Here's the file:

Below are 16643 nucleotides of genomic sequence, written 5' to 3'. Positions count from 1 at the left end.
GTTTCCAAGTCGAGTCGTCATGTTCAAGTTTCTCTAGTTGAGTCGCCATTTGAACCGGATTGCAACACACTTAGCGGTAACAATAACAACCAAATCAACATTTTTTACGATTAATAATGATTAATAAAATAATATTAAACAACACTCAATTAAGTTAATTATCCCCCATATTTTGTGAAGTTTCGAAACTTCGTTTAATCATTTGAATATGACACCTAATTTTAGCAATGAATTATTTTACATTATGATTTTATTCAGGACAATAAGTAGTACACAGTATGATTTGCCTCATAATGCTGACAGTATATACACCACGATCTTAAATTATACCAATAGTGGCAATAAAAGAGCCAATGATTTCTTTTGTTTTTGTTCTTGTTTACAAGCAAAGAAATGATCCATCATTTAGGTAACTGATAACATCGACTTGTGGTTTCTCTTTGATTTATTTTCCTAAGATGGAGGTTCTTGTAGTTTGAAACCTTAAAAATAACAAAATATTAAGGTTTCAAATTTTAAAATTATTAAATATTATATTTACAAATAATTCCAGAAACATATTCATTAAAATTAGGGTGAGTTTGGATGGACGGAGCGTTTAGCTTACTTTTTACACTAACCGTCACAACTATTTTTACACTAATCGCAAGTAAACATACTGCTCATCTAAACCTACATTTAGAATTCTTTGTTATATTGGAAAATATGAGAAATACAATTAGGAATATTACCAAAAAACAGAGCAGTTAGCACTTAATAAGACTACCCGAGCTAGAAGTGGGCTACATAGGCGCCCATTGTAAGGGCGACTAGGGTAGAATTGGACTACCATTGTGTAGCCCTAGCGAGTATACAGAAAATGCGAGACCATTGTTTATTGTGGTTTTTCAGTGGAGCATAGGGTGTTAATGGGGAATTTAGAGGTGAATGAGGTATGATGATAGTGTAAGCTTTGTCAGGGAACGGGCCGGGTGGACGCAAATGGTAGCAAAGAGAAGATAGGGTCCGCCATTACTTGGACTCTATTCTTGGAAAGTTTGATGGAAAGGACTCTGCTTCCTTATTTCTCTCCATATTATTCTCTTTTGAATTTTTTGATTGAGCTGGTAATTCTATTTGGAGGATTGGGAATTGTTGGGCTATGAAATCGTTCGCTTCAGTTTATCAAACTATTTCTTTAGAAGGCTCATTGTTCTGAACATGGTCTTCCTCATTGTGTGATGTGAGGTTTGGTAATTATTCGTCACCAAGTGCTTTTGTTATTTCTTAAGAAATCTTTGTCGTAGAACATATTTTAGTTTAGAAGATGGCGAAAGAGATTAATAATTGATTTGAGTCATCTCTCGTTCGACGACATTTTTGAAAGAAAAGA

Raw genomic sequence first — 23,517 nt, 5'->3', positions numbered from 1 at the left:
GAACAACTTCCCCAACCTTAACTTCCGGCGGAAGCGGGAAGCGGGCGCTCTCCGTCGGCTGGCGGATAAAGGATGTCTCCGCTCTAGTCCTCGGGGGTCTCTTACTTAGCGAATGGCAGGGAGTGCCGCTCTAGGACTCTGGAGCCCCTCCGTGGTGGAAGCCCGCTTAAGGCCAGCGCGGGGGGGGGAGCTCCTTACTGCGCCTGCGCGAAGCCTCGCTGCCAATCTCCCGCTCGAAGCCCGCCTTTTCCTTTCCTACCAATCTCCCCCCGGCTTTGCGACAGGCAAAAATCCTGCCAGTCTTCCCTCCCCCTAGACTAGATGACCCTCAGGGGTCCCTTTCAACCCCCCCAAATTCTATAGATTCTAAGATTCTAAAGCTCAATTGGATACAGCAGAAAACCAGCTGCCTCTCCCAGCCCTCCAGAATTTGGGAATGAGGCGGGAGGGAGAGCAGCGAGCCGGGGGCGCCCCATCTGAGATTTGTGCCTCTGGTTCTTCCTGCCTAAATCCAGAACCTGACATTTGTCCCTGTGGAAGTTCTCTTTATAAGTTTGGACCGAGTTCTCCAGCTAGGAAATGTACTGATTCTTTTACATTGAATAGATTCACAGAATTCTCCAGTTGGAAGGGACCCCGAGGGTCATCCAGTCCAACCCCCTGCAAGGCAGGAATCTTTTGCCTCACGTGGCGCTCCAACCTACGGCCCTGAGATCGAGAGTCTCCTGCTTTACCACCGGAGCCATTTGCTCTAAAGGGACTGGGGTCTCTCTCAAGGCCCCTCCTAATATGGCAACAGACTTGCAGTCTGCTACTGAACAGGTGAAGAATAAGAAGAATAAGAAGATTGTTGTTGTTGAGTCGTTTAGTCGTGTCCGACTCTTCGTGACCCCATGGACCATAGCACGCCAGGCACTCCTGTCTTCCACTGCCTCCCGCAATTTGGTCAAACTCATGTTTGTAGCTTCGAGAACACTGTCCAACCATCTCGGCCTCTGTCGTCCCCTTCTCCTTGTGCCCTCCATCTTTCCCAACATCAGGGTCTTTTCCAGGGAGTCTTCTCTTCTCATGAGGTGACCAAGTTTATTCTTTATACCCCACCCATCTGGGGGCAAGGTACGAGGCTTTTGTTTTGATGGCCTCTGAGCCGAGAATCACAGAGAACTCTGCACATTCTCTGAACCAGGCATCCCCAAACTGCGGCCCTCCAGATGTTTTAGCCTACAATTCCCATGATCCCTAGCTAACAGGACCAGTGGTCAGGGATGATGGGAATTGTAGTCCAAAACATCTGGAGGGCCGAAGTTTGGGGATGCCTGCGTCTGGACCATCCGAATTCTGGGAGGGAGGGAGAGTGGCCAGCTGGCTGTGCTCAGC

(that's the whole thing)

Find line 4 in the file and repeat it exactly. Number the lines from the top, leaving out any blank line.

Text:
GAACAACTTCCCCAACCTTAACTTCCGGCGGAAGCGGGAAGCGGGCGCTCTCCGTCGGCTGGCGGATAAAGGATGTCTCCGCTCTAGTCCTCGGGGGTCTCTTACTTAGCGAATGGCAGGGAGTGCCGCTCTAGGACTCTGGAGCCCCTCCGTGGTGGAAGCCCGCTTAAGGCCAGCGCGGGGGGGGGAGCTCCTTACTGCGCCTGCGCGAAGCCTCGCTGCCAATCTCCCGCTCGAAGCCCGCCTTTTCCTTTCCTACCAATCTCCCCCCGGCTTTGCGACAGGCAAAAATCCTGCCAGTCTTCCCTCCCCCTAGACTAGATGACCCTCAGGGGTCCCTTTCAACCCCCCCAAATTCTATAGATTCTAAGATTCTAAAGCTCAATTGGATACAGCAGAAAACCAGCTGCCTCTCCCAGCCCTCCAGAATTTGGGAATGAGGCGGGAGGGAGAGCAGCGAGCCGGGGGCGCCCCATCTGAGATTTGTGCCTCTGGTTCTTCCTGCCTAAATCCAGAACCTGACATTTGTCCCTGTGGAAGTTCTCTTTATAAGTTTGGACCGAGTTCTCCAGCTAGGAAATGTACTGATTCTTTTACATTGAATAGATTCACAGAATTCTCCAGTTGGAAGGGACCCCGAGGGTCATCCAGTCCAACCCCCTGCAAGGCAGGAATCTTTTGCCTCACGTGGCGCTCCAACCTACGGCCCTGAGATCGAGAGTCTCCTGCTTTACCACCGGAGCCATTTGCTCTAAAGGGACTGGGGTCTCTCTCAAGGCCCCTCCTAATATGGCAACAGACTTGCAGTCTGCTACTGAACAGGTGAAGAATAAGAAGAATAAGAAGATTGTTGTTGTTGAGTCGTTTAGTCGTGTCCGACTCTTCGTGACCCCATGGACCATAGCACGCCAGGCACTCCTGTCTTCCACTGCCTCCCGCAATTTGGTCAAACTCATGTTTGTAGCTTCGAGAACACTGTCCAACCATCTCGGCCTCTGTCGTCCCCTTCTCCTTGTGCCCTCCATCTTTCCCAACATCAGGGTCTTTTCCAGGGAGTCTTCTCTTCTCATGAGGTGACCAAGTTTATTCTTTATACCCCACCCATCTGGGGGCAAGGTACGAGGCTTTTGTTTTGATGGCCTCTGAGCCGAGAATCACAGAGAACTCTGCACATTCTCTGAACCAGGCATCCCCAAACTGCGGCCCTCCAGATGTTTTAGCCTACAATTCCCATGATCCCTAGCTAACAGGACCAGTGGTCAGGGATGATGGGAATTGTAGTCCAAAACATCTGGAGGGCCGAAGTTTGGGGATGCCTGCGTCTGGACCATCCGAATTCTGGGAGGGAGGGAGAGTGGCCAGCTGGCTGTGCTCAGC